Crime and Residential Choice: A Neighborhood Level Analysis of the Impact of Crime on Housing Prices

  • George E. Tita
  • Tricia L. Petras
  • Robert T. Greenbaum
Original paper


Crime serves as an important catalyst for change in the socio-economic composition of communities. While such change occurs over a long period of time, crime is capitalized into local housing markets quickly and thus provides an early indicator of neighborhood transition. Using hedonic regression, we quantify this “intangible cost” of crime and extend the crime-housing price literature in several important ways. First, we disaggregate crime to the census tract level. Second, using longitudinal data, we examine changes in crime in addition to the neighborhood levels of crime. Third, we differentiate between the effects of property crime and violent crime. Fourth, we also disaggregate our sample into groups based on per capita income of the census tract. Finally, we show that it is vital to account for the measurement error that is endemic in reported crime statistics. We address this with an instrumental variable approach. Our results indicate that the average impacts of crime rates on house prices are misleading. We find that crime is capitalized at different rates for poor, middle class and wealthy neighborhoods and that violent crime imparts the greatest cost.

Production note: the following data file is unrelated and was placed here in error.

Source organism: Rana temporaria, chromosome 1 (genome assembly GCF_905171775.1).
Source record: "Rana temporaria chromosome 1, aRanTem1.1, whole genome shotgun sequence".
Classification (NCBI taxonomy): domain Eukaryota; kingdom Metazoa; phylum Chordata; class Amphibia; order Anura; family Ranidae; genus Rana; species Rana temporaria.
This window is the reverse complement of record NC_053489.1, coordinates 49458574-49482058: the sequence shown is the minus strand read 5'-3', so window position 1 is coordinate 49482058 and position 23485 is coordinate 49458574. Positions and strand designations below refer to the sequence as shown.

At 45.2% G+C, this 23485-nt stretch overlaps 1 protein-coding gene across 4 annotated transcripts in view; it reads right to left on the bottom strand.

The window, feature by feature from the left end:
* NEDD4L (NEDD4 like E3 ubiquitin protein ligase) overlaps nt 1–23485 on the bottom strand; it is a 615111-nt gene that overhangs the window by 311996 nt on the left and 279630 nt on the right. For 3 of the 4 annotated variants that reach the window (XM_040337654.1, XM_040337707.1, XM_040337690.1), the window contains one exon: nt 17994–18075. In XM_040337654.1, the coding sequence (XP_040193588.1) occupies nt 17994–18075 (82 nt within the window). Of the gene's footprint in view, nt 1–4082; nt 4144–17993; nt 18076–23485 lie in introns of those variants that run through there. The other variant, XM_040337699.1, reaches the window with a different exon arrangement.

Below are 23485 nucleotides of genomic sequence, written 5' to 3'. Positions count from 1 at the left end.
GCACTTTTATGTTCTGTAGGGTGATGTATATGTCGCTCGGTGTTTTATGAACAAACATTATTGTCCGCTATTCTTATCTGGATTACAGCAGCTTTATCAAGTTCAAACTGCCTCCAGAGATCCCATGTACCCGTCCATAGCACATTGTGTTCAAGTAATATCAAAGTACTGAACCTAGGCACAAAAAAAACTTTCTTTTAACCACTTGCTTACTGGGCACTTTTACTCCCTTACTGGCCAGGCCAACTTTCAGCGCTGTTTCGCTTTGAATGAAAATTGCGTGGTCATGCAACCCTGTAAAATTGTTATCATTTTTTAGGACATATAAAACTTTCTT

Housing markets Neighborhood transition Hedonic modeling Costs of crime 



The authors gratefully acknowledge funding support from the National Consortium on Violence Research (NCOVR is supported under Grant SBR 9513040 from the National Science Foundation) and the Department of Housing and Urban Development. They also thank the Criminal Justice Research Center and the Center for Urban and Regional Analysis at Ohio State University for sharing crime and housing data. They greatly appreciate feedback on earlier drafts from Marlon Boarnet, Richard Green, Georgette Poindexter, three anonymous referees, and the editor of JQC. All errors and omissions are the sole responsibility of the authors.


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Copyright information

© Springer Science+Business Media, Inc. 2006

Authors and Affiliations

  • George E. Tita
    • 1
  • Tricia L. Petras
    • 2
  • Robert T. Greenbaum
    • 2
  1. 1.UC Irvine Criminology, Law and SocietyIrvineUSA
  2. 2.John Glenn School of Public AffairsThe Ohio State UniversityColumbusUSA

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